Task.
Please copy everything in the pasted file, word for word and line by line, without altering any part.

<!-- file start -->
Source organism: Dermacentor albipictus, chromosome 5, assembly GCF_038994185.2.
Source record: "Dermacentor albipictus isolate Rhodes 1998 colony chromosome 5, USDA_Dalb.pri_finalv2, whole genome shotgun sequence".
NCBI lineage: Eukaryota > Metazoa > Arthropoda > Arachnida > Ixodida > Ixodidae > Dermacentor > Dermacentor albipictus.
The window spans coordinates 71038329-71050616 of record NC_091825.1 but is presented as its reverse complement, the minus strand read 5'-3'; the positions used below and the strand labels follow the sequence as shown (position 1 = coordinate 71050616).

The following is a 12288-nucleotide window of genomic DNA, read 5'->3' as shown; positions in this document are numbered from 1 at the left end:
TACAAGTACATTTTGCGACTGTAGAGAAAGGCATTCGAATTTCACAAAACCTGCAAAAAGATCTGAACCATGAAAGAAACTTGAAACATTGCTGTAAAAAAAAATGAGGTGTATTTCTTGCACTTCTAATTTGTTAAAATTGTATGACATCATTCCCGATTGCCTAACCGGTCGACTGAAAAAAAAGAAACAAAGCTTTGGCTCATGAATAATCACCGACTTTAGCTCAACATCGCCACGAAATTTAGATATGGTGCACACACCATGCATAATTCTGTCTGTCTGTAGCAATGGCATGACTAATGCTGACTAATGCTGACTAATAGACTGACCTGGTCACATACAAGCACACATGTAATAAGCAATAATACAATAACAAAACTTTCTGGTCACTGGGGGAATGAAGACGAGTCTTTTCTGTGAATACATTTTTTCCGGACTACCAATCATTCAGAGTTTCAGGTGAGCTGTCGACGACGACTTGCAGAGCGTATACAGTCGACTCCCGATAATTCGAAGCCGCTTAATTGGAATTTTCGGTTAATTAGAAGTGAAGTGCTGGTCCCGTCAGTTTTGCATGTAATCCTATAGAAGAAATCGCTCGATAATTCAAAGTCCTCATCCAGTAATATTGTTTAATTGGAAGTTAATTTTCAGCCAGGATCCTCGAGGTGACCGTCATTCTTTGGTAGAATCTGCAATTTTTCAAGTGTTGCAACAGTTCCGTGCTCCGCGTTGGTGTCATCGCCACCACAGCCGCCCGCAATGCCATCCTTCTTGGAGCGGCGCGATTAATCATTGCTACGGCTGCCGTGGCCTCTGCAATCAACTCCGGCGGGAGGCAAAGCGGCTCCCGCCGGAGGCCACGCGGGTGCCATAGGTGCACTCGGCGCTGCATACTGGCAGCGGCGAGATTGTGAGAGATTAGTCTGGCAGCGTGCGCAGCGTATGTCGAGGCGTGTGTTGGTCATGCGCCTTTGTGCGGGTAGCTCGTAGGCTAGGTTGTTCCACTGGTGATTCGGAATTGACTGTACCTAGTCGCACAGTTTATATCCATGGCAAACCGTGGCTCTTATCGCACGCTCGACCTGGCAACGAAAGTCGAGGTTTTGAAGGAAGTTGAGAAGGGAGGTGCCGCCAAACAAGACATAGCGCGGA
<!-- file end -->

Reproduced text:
Source organism: Dermacentor albipictus, chromosome 5, assembly GCF_038994185.2.
Source record: "Dermacentor albipictus isolate Rhodes 1998 colony chromosome 5, USDA_Dalb.pri_finalv2, whole genome shotgun sequence".
NCBI lineage: Eukaryota > Metazoa > Arthropoda > Arachnida > Ixodida > Ixodidae > Dermacentor > Dermacentor albipictus.
The window spans coordinates 71038329-71050616 of record NC_091825.1 but is presented as its reverse complement, the minus strand read 5'-3'; the positions used below and the strand labels follow the sequence as shown (position 1 = coordinate 71050616).

The following is a 12288-nucleotide window of genomic DNA, read 5'->3' as shown; positions in this document are numbered from 1 at the left end:
TACAAGTACATTTTGCGACTGTAGAGAAAGGCATTCGAATTTCACAAAACCTGCAAAAAGATCTGAACCATGAAAGAAACTTGAAACATTGCTGTAAAAAAAAATGAGGTGTATTTCTTGCACTTCTAATTTGTTAAAATTGTATGACATCATTCCCGATTGCCTAACCGGTCGACTGAAAAAAAAGAAACAAAGCTTTGGCTCATGAATAATCACCGACTTTAGCTCAACATCGCCACGAAATTTAGATATGGTGCACACACCATGCATAATTCTGTCTGTCTGTAGCAATGGCATGACTAATGCTGACTAATGCTGACTAATAGACTGACCTGGTCACATACAAGCACACATGTAATAAGCAATAATACAATAACAAAACTTTCTGGTCACTGGGGGAATGAAGACGAGTCTTTTCTGTGAATACATTTTTTCCGGACTACCAATCATTCAGAGTTTCAGGTGAGCTGTCGACGACGACTTGCAGAGCGTATACAGTCGACTCCCGATAATTCGAAGCCGCTTAATTGGAATTTTCGGTTAATTAGAAGTGAAGTGCTGGTCCCGTCAGTTTTGCATGTAATCCTATAGAAGAAATCGCTCGATAATTCAAAGTCCTCATCCAGTAATATTGTTTAATTGGAAGTTAATTTTCAGCCAGGATCCTCGAGGTGACCGTCATTCTTTGGTAGAATCTGCAATTTTTCAAGTGTTGCAACAGTTCCGTGCTCCGCGTTGGTGTCATCGCCACCACAGCCGCCCGCAATGCCATCCTTCTTGGAGCGGCGCGATTAATCATTGCTACGGCTGCCGTGGCCTCTGCAATCAACTCCGGCGGGAGGCAAAGCGGCTCCCGCCGGAGGCCACGCGGGTGCCATAGGTGCACTCGGCGCTGCATACTGGCAGCGGCGAGATTGTGAGAGATTAGTCTGGCAGCGTGCGCAGCGTATGTCGAGGCGTGTGTTGGTCATGCGCCTTTGTGCGGGTAGCTCGTAGGCTAGGTTGTTCCACTGGTGATTCGGAATTGACTGTACCTAGTCGCACAGTTTATATCCATGGCAAACCGTGGCTCTTATCGCACGCTCGACCTGGCAACGAAAGTCGAGGTTTTGAAGGAAGTTGAGAAGGGAGGTGCCGCCAAACAAGACATAGCGCGGA